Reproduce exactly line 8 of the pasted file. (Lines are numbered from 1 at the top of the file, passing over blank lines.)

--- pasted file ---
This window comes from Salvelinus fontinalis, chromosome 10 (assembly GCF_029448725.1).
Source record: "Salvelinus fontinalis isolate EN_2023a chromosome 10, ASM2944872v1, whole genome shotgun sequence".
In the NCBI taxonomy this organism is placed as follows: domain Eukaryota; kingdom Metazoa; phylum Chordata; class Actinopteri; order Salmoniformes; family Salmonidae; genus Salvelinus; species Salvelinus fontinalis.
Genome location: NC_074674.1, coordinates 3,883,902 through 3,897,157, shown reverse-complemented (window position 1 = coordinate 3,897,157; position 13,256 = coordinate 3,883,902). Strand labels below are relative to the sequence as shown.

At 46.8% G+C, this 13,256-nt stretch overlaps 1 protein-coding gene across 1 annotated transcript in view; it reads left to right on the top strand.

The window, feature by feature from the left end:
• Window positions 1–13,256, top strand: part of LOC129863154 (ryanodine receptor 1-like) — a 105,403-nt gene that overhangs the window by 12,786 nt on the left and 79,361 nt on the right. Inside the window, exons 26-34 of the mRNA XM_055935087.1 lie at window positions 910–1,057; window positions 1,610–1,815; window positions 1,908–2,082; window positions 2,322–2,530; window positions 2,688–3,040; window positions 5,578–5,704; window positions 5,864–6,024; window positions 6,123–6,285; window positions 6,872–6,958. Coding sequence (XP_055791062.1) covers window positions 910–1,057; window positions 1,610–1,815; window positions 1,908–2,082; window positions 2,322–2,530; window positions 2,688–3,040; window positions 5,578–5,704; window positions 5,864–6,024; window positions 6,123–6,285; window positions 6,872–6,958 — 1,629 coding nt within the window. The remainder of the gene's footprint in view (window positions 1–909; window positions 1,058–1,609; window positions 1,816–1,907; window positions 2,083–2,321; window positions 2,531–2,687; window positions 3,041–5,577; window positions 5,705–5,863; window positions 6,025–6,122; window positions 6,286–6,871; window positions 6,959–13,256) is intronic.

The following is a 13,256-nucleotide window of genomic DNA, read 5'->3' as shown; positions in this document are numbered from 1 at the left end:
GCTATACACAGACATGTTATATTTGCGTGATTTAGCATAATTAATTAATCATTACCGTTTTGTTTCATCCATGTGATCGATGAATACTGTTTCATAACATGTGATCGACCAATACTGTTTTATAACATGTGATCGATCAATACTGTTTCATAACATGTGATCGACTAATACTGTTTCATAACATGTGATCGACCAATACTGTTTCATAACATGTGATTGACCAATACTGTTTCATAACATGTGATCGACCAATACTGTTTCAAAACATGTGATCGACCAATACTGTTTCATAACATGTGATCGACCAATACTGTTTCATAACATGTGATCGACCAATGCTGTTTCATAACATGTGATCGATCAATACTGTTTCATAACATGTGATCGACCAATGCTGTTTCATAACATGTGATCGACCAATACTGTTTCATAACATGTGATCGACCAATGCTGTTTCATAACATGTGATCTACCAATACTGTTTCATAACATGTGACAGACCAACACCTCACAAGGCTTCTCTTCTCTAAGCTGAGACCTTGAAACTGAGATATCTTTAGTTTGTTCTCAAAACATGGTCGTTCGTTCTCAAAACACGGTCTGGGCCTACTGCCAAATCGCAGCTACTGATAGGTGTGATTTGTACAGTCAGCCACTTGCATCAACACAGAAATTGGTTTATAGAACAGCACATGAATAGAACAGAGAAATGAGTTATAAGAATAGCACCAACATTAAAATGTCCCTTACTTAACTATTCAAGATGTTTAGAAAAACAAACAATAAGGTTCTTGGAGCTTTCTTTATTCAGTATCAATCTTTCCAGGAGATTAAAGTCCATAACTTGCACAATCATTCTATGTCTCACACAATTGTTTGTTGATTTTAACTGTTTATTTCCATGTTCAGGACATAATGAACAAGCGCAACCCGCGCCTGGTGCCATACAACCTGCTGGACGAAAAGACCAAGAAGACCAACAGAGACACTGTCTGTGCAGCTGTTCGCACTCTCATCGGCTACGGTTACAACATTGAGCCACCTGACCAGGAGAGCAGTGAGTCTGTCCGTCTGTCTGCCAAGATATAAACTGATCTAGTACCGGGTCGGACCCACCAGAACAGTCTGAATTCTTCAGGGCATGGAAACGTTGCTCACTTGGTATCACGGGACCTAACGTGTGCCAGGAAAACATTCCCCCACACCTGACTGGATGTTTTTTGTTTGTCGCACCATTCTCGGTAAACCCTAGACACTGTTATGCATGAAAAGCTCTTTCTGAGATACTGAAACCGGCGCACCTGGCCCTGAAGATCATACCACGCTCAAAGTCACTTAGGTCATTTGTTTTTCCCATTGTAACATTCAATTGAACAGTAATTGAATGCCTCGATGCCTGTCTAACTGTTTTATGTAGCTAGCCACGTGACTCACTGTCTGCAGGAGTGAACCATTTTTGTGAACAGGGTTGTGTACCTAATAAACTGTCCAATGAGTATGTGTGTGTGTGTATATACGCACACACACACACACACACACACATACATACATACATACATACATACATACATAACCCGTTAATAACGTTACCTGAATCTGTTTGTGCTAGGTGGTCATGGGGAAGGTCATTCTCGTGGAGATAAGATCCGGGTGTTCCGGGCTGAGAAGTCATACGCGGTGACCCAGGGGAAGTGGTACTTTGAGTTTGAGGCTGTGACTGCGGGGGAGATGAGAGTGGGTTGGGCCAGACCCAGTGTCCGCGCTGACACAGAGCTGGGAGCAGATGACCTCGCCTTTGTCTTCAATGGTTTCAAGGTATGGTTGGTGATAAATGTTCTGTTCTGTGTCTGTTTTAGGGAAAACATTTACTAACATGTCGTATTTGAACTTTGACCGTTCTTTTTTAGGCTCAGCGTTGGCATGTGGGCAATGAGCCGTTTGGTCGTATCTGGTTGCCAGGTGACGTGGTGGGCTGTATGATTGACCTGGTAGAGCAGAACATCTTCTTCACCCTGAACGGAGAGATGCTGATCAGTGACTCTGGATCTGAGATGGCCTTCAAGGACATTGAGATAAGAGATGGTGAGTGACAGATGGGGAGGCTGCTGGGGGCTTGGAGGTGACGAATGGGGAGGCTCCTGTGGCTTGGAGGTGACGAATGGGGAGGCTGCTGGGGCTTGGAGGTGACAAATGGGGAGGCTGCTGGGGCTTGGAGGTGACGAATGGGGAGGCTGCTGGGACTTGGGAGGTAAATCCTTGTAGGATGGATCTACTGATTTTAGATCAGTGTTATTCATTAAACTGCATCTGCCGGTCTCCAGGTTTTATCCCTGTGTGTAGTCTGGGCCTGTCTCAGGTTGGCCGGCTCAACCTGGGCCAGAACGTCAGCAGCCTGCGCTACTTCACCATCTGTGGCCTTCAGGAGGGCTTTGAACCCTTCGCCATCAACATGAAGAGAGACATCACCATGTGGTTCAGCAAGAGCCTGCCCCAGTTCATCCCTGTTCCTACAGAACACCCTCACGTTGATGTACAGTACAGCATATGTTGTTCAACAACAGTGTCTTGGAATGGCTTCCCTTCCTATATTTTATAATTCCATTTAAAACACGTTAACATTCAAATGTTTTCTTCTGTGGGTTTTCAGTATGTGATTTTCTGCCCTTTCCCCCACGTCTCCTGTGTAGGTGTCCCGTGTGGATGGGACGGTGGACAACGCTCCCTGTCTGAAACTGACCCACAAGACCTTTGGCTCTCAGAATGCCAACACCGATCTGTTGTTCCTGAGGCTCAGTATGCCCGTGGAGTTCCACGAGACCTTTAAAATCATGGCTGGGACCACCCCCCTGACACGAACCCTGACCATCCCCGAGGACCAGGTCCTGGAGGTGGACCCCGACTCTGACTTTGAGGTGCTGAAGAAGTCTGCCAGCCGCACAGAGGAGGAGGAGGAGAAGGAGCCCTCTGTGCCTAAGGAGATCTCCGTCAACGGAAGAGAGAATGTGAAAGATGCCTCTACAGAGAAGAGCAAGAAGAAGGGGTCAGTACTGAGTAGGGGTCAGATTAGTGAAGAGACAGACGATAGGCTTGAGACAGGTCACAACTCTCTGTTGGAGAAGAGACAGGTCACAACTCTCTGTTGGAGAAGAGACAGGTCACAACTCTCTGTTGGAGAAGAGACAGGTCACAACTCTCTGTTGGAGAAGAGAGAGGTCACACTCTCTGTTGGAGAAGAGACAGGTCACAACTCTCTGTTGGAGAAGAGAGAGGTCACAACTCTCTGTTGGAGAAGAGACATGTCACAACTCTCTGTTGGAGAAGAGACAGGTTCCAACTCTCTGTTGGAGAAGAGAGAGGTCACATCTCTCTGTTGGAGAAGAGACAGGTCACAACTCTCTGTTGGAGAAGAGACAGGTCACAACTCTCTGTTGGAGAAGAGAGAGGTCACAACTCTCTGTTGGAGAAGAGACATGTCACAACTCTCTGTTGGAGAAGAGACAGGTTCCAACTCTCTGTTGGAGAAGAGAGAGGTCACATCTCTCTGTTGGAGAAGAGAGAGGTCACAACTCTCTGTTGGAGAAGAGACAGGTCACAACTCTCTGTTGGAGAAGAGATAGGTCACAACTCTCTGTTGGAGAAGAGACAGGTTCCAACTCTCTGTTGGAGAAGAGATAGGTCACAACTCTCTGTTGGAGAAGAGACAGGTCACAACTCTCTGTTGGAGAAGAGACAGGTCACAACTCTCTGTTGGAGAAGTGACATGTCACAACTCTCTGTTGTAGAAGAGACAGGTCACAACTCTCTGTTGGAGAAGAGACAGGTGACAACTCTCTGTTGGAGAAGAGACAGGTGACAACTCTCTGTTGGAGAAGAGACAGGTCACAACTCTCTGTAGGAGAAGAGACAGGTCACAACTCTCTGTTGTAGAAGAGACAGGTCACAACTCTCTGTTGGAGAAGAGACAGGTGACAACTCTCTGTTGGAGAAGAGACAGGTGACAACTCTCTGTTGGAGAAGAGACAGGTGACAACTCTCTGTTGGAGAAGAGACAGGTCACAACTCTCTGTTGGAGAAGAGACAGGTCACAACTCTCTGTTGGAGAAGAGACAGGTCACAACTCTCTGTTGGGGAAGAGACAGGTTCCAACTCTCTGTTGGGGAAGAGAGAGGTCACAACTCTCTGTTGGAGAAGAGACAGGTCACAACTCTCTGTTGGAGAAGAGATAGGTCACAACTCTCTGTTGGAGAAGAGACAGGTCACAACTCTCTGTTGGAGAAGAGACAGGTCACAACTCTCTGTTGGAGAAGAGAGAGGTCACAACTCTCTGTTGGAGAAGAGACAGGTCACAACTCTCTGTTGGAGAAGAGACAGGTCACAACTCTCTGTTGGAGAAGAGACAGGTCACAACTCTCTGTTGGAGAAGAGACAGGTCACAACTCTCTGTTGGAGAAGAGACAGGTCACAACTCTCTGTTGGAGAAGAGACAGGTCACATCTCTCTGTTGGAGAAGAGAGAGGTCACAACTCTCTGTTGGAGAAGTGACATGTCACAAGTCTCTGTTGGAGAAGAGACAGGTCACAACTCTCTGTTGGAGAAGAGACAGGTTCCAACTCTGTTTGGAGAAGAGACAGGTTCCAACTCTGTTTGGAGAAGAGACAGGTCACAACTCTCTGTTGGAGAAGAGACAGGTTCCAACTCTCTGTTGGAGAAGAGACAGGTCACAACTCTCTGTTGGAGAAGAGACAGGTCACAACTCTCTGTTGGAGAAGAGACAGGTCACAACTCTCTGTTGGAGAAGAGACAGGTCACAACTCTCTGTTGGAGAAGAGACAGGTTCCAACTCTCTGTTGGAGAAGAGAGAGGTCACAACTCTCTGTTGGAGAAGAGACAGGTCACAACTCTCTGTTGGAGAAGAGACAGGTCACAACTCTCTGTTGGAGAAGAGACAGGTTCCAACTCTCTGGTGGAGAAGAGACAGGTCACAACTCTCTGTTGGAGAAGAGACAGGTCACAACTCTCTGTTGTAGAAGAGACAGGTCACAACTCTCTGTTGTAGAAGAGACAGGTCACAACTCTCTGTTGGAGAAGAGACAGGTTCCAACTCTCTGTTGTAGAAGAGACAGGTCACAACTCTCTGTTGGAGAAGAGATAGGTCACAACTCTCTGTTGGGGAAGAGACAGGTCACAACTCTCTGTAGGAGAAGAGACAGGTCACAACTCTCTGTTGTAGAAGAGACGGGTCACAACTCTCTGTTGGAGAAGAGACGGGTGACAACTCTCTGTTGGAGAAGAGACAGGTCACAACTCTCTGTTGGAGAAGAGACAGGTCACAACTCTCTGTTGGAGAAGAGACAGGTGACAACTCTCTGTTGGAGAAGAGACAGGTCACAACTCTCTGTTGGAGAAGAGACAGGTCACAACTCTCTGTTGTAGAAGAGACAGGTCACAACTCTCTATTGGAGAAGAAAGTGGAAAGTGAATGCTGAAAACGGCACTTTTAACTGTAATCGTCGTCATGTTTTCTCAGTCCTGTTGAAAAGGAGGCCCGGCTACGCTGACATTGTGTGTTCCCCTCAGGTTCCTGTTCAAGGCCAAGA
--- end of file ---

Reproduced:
The following is a 13,256-nucleotide window of genomic DNA, read 5'->3' as shown; positions in this document are numbered from 1 at the left end: